Thus much for the manufacture of black tea, from which may be gathered the main fact that often a considerable time may elapse after the sun-drying process and before the teas are put into the firing pans. Thus it is that black teas are heavily fermented.

Different altogether is the course of procedure in regard to green teas, whose leaves are roasted almost immediately after they are gathered, and dried off quickly after the rolling process. When the leaves are brought in from the gardens or patches they are lightly spread out on flat bamboo trays in order to dry off any superfluous moisture, and are left exposed for an hour or two, according to the state of the weather. The roasting pans having been properly heated, a quantity of leaves is thrown into them and deftly and rapidly shaken up by hand. As they become affected by the heat they begin to make a spluttering, crackling noise and become quite moist and flaccid, while at the same time they give out a considerable amount of vapour. After a few minutes the leaves are withdrawn and placed upon the rolling table. Here men take up as much leaf as they can handle and press it into the form of a ball. This is rolled upon the rattan table, and squeezed so as to get rid, as Fortune says, of a portion of the sap and moisture. And herein lies one of the great differences between the Indian and Chinese process. In the latter a good deal of the life-blood of the leaf is lost. In the former it is most carefully retained. As soon, then, as the requisite twist is obtained the teas are at once returned to the roasting pan, where they are kept in a state of constant move by deft hands. In an hour or two the leaves will be found to be well dried and the colour fixed, which is of a dull green at first but becomes brighter afterwards. From the foregoing it will be noticed that the hand seems to have most to do in the case of green teas, and the fire in that of black.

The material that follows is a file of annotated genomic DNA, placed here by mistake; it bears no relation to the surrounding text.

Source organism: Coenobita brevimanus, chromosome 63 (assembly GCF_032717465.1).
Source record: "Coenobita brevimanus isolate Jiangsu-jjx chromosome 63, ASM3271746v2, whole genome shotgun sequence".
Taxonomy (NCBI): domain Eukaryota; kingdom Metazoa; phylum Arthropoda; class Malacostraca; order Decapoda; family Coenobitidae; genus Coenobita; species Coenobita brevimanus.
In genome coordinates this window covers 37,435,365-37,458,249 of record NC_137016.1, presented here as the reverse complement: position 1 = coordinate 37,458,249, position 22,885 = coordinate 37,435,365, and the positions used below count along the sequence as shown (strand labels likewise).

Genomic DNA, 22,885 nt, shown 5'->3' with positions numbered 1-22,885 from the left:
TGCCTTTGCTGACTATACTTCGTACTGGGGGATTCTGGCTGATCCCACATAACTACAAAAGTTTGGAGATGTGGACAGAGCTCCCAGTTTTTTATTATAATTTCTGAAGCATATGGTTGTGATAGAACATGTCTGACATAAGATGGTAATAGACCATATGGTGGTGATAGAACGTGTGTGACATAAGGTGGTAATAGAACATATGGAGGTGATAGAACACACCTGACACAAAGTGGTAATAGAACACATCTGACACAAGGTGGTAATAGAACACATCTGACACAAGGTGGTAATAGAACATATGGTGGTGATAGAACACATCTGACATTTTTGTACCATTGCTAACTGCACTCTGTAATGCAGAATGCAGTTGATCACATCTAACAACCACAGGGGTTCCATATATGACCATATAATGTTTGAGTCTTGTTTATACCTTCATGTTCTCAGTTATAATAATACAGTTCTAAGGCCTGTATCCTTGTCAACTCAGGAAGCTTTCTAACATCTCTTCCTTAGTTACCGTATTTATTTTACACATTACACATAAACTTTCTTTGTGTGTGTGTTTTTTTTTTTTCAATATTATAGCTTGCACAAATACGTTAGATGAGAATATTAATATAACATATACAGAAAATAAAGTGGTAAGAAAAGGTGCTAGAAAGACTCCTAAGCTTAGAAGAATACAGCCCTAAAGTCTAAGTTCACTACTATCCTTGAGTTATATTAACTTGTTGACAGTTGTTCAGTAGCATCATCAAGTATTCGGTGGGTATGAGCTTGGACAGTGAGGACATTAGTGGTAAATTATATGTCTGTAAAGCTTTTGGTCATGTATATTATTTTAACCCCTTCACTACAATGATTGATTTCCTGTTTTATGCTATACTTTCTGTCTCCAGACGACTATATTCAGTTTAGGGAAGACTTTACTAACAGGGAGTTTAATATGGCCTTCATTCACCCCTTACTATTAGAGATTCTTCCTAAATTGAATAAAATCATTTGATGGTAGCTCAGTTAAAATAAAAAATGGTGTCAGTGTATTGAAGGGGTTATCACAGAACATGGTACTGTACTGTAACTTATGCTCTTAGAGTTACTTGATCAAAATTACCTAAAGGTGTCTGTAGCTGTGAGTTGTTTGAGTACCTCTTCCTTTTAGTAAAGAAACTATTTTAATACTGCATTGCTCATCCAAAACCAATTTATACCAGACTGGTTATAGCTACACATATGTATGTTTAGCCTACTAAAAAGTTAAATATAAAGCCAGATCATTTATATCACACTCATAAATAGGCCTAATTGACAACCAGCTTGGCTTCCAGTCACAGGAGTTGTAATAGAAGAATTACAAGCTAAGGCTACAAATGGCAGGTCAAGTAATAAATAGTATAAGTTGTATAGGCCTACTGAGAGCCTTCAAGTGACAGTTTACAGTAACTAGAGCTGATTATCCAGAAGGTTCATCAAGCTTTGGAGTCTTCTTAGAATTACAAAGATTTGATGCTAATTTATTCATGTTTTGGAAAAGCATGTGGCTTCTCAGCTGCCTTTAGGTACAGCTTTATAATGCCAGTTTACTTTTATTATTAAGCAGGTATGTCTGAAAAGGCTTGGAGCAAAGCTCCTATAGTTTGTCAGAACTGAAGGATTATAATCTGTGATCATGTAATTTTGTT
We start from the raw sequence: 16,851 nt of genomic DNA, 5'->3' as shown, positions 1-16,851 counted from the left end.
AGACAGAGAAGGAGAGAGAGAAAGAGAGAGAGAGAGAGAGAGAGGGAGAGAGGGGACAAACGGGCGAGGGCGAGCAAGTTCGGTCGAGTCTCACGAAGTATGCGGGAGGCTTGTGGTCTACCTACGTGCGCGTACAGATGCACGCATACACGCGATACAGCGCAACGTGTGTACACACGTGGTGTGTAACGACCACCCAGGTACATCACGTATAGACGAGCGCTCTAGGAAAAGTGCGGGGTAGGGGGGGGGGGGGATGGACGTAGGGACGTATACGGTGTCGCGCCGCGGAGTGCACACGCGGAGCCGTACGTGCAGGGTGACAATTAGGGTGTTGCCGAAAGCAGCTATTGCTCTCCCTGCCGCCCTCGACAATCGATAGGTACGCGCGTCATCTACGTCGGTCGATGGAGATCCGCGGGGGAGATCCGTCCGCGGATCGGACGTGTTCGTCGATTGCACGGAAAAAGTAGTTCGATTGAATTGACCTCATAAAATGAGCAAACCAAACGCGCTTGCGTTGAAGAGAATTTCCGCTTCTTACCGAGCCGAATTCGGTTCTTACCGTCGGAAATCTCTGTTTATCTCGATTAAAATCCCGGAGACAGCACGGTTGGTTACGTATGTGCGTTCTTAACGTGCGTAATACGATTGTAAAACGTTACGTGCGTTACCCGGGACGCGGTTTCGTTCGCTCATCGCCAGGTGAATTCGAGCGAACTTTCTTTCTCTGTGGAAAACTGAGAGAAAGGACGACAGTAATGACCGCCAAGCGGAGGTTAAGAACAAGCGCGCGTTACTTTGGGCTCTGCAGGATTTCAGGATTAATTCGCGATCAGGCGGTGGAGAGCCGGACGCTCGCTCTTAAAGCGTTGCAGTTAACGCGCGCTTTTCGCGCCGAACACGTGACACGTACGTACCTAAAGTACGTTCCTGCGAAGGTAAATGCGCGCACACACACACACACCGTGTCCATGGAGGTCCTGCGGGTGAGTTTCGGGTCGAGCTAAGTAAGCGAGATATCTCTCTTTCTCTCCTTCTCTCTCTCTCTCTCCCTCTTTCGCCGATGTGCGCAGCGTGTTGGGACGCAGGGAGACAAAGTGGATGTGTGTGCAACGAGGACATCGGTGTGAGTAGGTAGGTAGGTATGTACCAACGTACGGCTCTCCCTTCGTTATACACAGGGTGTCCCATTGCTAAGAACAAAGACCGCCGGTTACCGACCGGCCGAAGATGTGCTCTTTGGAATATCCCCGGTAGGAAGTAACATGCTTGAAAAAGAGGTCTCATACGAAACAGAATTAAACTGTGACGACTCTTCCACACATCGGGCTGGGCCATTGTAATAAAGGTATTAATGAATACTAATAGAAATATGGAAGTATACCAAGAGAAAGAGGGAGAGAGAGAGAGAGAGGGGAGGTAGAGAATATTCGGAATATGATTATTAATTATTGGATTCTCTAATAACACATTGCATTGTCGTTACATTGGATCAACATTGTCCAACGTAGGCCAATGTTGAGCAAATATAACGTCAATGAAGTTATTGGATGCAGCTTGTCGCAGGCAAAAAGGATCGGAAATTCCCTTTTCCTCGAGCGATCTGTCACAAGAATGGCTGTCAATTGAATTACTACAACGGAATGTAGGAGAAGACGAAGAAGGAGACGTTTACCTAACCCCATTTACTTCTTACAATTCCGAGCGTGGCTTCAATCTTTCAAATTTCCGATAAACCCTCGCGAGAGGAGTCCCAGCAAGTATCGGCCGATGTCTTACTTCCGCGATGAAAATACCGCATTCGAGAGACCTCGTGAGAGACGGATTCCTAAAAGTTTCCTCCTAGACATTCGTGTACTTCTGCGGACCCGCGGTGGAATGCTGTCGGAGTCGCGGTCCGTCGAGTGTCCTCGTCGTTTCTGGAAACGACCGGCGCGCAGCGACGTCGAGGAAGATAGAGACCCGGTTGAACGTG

The leaves are now ready to receive their unnatural green colour. In his all-informing book. "The Middle Kingdom," Dr. Wells Williams says in respect of this artificial colouring that "the first tea sent to Europe was from Fohkien and all black, but as the trade extended some of the delicate hyson sorts were occasionally seen at Canton, shipped to England and America, and their appearance was appreciated in those countries as more and more was sent. It was found, however, very difficult to maintain a uniform tint. If cured too slightly the leaf was liable to fermentation during the voyage; if cured too much it was unmarketable, which for the manufacturer was worse. Chinese ingenuity was equal to the call." In short, it faced the hysons. For we have it on record that when the Bostonians on December 16, 1773, summarily threw overboard the tea cargoes of the Dartmouth, Eleanor, and Beaver, only amounting, it is true, to 342 packages, the contents were known to have been hysons. In reference to that event Dr. Holmes has it that—